Saturday, March 29, 2008

It’s ‘Hide the Matzo,’ for Real: Where Are the Tam Tams?

It’s ‘Hide the Matzo,’ for Real: Where Are the Tam Tams?

By Jonathan Miller
Tam Tam

What will you do in the great Tam Tam shortage of 2008?

It’s true, the unleavened, bite-sized matzo cracker has nearly disappeared from shelves across the country, leaving Jews anguished as the Passover season approaches, and company officials scrambling to explain the situation.

“What we did was put a brand-new oven in our Newark facility,” said David Rossi, a spokesman for Manischewitz, the maker of the cracker. “Much higher speeds, all computer-controlled, a state-of-the-art baking line. That was something we were hoping to have up and running well prior to the Passover baking season. Due to some engineering delays, we missed the window.”

Unfortunately, Newark is the only player in the world that produces Manischewitz matzo and Tam Tam crackers, Mr. Rossi said. In the past few years, the company has consolidated its production plants, which were once in Jersey City and Vineland, N.J.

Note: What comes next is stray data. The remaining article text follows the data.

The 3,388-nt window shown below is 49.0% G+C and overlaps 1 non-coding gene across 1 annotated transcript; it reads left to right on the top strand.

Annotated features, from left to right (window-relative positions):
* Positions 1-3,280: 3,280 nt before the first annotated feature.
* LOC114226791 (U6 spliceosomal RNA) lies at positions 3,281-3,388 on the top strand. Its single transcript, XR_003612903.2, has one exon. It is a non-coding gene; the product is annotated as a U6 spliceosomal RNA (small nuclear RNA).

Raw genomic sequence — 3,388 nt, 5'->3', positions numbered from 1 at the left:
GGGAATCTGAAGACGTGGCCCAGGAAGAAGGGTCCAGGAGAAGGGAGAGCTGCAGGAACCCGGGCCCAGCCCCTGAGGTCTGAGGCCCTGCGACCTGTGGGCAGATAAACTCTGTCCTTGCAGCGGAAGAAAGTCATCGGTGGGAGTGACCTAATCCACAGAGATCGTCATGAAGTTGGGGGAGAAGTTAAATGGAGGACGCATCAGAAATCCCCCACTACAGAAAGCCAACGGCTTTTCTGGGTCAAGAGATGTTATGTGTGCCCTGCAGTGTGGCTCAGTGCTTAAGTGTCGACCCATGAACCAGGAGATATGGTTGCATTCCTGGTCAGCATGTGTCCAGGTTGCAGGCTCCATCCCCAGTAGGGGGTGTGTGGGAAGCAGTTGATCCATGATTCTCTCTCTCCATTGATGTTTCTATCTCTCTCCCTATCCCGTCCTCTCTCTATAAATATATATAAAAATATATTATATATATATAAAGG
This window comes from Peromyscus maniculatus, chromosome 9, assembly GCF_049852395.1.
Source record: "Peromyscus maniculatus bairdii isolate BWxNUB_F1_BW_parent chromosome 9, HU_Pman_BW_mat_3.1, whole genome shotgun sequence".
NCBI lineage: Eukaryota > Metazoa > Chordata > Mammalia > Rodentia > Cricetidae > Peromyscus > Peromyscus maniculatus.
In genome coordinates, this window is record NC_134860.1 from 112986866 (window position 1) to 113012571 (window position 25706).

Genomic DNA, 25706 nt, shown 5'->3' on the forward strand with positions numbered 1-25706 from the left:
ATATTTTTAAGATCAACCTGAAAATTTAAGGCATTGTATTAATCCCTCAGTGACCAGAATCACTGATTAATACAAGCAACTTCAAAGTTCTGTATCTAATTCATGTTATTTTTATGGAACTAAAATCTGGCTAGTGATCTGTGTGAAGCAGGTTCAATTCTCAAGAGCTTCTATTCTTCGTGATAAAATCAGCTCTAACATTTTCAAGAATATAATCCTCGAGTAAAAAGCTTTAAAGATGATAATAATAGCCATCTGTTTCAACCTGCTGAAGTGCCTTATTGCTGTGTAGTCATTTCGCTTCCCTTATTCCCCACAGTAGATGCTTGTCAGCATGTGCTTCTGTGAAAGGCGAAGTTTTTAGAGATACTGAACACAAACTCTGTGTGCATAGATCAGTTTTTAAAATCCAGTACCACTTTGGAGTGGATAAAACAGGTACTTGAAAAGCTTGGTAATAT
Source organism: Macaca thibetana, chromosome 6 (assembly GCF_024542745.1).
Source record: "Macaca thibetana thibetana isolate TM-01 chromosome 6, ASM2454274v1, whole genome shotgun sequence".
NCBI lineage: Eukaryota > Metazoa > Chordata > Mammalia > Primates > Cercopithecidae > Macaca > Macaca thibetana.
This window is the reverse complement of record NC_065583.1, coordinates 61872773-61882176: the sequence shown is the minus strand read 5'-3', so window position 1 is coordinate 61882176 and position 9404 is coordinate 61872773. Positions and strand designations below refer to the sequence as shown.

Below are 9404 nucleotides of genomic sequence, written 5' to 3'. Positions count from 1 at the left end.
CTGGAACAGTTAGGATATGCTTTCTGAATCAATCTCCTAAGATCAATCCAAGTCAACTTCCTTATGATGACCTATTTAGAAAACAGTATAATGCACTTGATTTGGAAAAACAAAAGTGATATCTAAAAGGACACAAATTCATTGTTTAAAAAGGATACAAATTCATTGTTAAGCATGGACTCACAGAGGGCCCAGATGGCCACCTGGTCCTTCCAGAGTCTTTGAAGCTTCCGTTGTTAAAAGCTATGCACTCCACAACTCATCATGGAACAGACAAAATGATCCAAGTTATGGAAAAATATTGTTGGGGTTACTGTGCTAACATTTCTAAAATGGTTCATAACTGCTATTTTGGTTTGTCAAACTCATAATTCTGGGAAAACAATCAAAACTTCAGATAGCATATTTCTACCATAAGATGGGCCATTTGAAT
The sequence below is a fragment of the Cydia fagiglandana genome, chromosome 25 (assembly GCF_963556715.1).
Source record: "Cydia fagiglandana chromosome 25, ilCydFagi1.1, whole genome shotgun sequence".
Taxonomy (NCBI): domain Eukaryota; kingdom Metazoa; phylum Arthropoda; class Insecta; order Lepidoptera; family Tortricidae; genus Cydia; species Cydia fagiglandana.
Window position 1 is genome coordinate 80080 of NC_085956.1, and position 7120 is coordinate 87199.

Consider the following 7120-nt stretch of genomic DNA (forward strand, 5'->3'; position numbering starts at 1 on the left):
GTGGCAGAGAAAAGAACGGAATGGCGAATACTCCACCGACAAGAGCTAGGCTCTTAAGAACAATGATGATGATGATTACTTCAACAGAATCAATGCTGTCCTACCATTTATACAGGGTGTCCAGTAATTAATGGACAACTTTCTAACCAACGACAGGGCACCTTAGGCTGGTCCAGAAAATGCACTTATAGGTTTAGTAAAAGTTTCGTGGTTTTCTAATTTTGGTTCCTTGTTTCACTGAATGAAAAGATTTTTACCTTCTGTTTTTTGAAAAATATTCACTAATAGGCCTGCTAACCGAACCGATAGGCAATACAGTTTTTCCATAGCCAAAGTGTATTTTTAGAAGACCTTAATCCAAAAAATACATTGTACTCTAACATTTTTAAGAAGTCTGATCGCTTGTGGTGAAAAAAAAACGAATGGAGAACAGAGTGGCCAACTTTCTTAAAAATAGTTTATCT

In December, Mr. Rossi said, company officials were forced to make a hard decision: eliminate some of their products temporarily or make less of all them. They went with the former, which included stopping production on some less popular products, including Passover Thin Tea Matzo, Yolk Free Egg Matzo, White Grape Matzo, Concord Grape Matzo and Spelt Matzo.

But not to worry, Mr. Rossi said. Many other unleavened products will still be available to customers, including those for Passover, which this year begins at sundown on April 19. And Tam Tams — which were first developed in 1940 — will be back on shelves, he estimated, by late April or early May. Annual sales of Tam Tams range between $1 million to $2 million, he said.

After a report today in The Star-Ledger of Newark, the anguish was palpable for a commenter going by the handle “TamTamLover3116” on a blog for JTA, a Jewish news site: “This is the single worst catastrophe … in recent memory,” the commenter wrote. “Tam Tams, in addition to being a fulfilling snack especially satisfying after downing a double-size domestic beer in the parking lot of the Solomon Schechter Day School of Metropolitan Chicago, are a basic human right. Shame on Manischewitz!”

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